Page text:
|Electronic mail (e-mail) is mail that is sent using a computer network. When you send an e-mail message, it is sent to another computer called an e-mail server. The server is like a post office. Your message waits on the server until the person you sent the message to (the recipient) opens his or her e-mail programme. Then the message leaves the server and moves to the computer of the recipient; see figure 1. |
Figure 1: How E-mail Works
E-mail messages have an address just as regular letters do. An e-mail address has two parts. The @ symbol separates these two parts. The first part of the address is the name of the recipient, and the second part is the domain name. An example of an e-mail address is firstname.lastname@example.org. Johnsmith is the recipient name and cisco.com is the domain name; see figure 2.
Figure 2: The Parts of an E-mail Address
All e-mail messages have the same format. When you send an e-mail, you have to type in the address of the recipient and write the subject line. Your e-mail programme automatically adds your own name and address and the date. You can also add files to your e-mail message. These are called attachments. When you receive an e-mail, all this information can be seen at the top of the e-mail. Figure 3 illustrates a typical e-mail heading.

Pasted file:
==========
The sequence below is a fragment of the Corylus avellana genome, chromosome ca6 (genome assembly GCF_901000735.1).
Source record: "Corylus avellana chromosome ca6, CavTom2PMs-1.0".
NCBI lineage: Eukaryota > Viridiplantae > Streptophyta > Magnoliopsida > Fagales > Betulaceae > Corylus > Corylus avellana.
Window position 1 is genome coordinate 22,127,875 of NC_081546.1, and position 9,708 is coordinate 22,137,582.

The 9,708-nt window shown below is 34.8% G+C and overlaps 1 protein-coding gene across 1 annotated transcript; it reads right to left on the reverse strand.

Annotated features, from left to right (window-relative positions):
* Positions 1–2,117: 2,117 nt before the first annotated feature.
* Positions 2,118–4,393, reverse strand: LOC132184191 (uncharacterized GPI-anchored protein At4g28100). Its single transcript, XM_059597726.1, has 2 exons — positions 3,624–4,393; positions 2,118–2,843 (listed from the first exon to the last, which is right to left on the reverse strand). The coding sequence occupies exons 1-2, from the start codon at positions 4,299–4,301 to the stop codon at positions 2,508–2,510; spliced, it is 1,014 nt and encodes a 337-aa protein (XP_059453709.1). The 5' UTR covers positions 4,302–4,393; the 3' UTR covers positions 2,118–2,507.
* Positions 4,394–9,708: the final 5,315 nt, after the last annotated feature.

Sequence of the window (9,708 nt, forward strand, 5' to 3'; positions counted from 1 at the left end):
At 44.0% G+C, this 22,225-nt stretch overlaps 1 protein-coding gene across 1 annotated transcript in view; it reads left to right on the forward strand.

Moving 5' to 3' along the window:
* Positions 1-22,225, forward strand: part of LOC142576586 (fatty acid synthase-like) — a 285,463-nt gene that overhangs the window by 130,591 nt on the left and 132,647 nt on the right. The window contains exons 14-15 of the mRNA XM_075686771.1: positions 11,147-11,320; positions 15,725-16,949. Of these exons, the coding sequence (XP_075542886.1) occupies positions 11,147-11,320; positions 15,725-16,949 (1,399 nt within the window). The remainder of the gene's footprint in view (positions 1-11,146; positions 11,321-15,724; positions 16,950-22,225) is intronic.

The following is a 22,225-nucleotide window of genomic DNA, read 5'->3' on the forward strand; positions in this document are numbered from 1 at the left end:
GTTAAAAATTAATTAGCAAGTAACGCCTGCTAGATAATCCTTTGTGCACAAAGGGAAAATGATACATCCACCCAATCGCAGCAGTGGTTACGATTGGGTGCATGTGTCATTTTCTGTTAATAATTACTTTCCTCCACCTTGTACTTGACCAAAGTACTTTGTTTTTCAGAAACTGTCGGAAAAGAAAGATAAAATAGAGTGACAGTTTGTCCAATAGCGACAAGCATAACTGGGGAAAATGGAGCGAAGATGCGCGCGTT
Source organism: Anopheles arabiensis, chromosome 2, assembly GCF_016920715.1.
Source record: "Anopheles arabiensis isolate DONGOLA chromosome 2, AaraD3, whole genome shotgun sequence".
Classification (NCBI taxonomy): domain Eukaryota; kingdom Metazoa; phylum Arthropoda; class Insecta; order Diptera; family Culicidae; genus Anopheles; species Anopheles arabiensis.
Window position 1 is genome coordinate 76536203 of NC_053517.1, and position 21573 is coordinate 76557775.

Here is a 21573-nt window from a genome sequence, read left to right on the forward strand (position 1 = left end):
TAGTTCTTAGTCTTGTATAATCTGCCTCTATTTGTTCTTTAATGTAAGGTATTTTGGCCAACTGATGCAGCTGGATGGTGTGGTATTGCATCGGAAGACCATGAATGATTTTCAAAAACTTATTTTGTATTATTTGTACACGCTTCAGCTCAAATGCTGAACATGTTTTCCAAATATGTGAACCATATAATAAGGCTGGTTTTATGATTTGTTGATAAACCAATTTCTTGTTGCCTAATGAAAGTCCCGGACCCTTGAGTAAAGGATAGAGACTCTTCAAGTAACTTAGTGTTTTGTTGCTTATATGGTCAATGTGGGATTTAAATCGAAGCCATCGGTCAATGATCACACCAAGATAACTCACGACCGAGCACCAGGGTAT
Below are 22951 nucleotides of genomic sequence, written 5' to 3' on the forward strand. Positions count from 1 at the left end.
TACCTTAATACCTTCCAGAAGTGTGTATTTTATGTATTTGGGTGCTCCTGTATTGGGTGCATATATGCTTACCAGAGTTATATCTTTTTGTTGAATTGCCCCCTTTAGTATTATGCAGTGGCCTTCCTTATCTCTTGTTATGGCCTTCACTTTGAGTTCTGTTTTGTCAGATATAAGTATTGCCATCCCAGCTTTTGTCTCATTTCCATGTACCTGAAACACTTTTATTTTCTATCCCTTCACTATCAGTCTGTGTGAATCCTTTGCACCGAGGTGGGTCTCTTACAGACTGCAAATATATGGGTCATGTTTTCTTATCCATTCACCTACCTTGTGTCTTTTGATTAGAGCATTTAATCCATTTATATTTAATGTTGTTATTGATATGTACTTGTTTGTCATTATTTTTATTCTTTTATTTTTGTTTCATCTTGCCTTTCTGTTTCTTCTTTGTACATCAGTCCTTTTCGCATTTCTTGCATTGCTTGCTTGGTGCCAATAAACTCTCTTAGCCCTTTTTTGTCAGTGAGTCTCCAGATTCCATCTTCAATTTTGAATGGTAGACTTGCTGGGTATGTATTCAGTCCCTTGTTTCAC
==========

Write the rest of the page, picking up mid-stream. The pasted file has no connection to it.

Figure 3: A Typical E-mail Heading
When you receive an e-mail, there are several actions that you can perform. You can send a reply to the sender, you can send the message to someone else (this is called forwarding a message), or you can delete the message.